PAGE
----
Do you feel it pulsing just beneath the surface? The panic, the anxiety, the sense that everything is wrong and you don’t know how to fix it? The growing, suffocating, crushing weight? Sure, it can be covered up with cheerfulness, laughter and the obligatory “I’m doing just fine, thanks.” But that only masks the problem. It’s still there, simmering, waiting to bubble up and grip your heart in its icy fingers. You know it’s there. And you have no idea what to do about it.
I recently ordered a license plate frame for my car. The message on it states “There is Hope for you. Don’t give up.” Not real flashy, not overly spiritual, but for me this message triggers something deep and primal. I think this is because, for so many of us, hope is a very small thing: it feels intangible, distant and almost ethereal when compared to the very real issues piling up all around us. The problems could be something as small as an overloaded week or as large as not knowing how you’re going to make your house payment. It could be thoughts that you know aren’t true but still they’re there, or it could be wondering if you’re heading for divorce. It could be a cold. Or it could be cancer. It doesn’t matter: they can all overwhelm and overcome us. In the real world, how can such a frail thing as hope survive against such adversaries?
But perhaps hope is more than our fears have made it out to be. Or maybe it’s really just a matter of where the hope comes from.
We live in a materialistic culture that prizes what we can see and feel and experience. I mean this in the sense of the “materialism” worldview, i.e. the belief system that acknowledges only things that we can interact with, that are here in front of us, that we can measure and touch. Now, chances are most of the people reading this espouse that there are things beyond this material realm, but no matter your beliefs I guarantee that if you live in the Western world you have been affected by the mindset of materialism. When you’re sick you rely on the doctor. To do something better you rely on the newest technology. When you’re feeling down you go to the mall or watch a movie or take to social networks to air your frustrations. It’s all around us all the time, and it’s only natural that after a while we’d come to be influenced by it. But what about when those things fail? What about when physical things, even people, are no longer enough? What about when life breaks and starts falling to pieces? Then we start losing trust. We start losing faith. And we start losing hope. Not only in the material world we live in, but in the God who we assume has left us to our own devices.
But the thing is, God never left us. He was there all along. We were just too busy to notice.
Job had lost everything. His wealth had been destroyed. His children were dead. His wife had, for all intents and purposes, left him. His body was sick and festering. His friends were accusing him, calling him a liar and fraud. He didn’t understand why this had happened to him, and he was delirious with grief. The consensus was that God had done this to him, and that God had abandoned him. But even then, Job said “Though he slay me, I will hope in him.” (Job 13:15) Job went through incalculable loss, but even in his deepest bitterness and despair he believed that God would show Himself strong on his behalf. And in the end, what happened? Job audibly conversed with God. He experienced the unfathomable. And then everything that he had lost was replaced, and more besides. And the latter days of Job were better than the former.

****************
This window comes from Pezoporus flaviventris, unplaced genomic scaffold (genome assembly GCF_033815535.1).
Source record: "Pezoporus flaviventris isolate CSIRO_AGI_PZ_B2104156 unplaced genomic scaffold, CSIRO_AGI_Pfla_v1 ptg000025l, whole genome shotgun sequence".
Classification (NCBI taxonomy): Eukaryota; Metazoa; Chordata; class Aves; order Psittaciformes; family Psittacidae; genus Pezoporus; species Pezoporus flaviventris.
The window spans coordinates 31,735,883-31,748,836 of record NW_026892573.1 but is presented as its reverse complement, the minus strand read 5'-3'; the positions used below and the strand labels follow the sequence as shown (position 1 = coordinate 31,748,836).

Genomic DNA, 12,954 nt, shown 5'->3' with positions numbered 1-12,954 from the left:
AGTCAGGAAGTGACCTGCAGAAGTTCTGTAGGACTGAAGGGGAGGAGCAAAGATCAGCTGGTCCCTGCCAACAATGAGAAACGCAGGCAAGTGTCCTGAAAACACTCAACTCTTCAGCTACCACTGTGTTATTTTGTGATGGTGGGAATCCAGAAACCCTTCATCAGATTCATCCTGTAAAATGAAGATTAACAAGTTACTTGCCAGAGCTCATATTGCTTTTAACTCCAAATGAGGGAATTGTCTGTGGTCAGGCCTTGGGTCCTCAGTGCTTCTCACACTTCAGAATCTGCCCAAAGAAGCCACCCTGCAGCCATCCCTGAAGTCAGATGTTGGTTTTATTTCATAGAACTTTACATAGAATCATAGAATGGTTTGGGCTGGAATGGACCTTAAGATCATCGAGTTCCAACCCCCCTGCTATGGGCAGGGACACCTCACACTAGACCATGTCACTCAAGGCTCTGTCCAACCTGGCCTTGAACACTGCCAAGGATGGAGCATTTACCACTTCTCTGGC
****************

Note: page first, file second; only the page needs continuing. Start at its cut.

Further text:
Last Fall I found a lump under my arm. Not just a small lump, mind you, but one that seemed to me about the size of a sand dollar. I named it “Nebraska”, because it was about as big. This was not the start of some of the most trying months of my life, but it certainly is a good breaking-in point. My body was wracked with coughing, and I was consumed with an itching that overtook every inch of my skin. It got to the point that my whole body was bleeding and bruised from the itching, and I started throwing up regularly because I was coughing so hard. I lost a lot of weight. I then began to get fevers several times a day, which at least gave me a chance to sleep. Finally I was diagnosed with stage four Hodgkin’s lymphoma.
I won’t deny it, I had a few dark times during those months. But I never lost hope in my God, my Healer. And He has met me where I am. I am not through yet, but since beginning chemo therapy my only side effect has been fatigue. All of my previous problems have evaporated, and I have not undergone any of the trials that I am supposed to during chemo. When asked what is going on I can only point to God because what I have been experiencing doesn’t make any natural sense. And God has used this time to touch lives — lives that I would never have reached otherwise. He has answered my hope. And He will answer yours.
May I exhort you with something? Dare to hope. Dare to believe against all materialistic reason in a God who still works in the world today. Dare to have faith in a man who died over 2,000 years ago and then rose again to live forever. Dare to trust in something besides the things we can see and touch, and trust in the unseen Creator of the entire cosmos. It is not too late for you. It is not too late for your family. No matter how dark your world looks, He can shine light and banish your nightmare. No matter how hopeless, He can restore and make all things new. No matter how big your problems, hope can be bigger if it’s in the right Person. “Some trust in chariots and some in horses, but we trust in the name of the Lord our God. They collapse and fall, but we rise and stand upright.” (Psalms 20:7-8)
There is Hope for you. Don’t give up.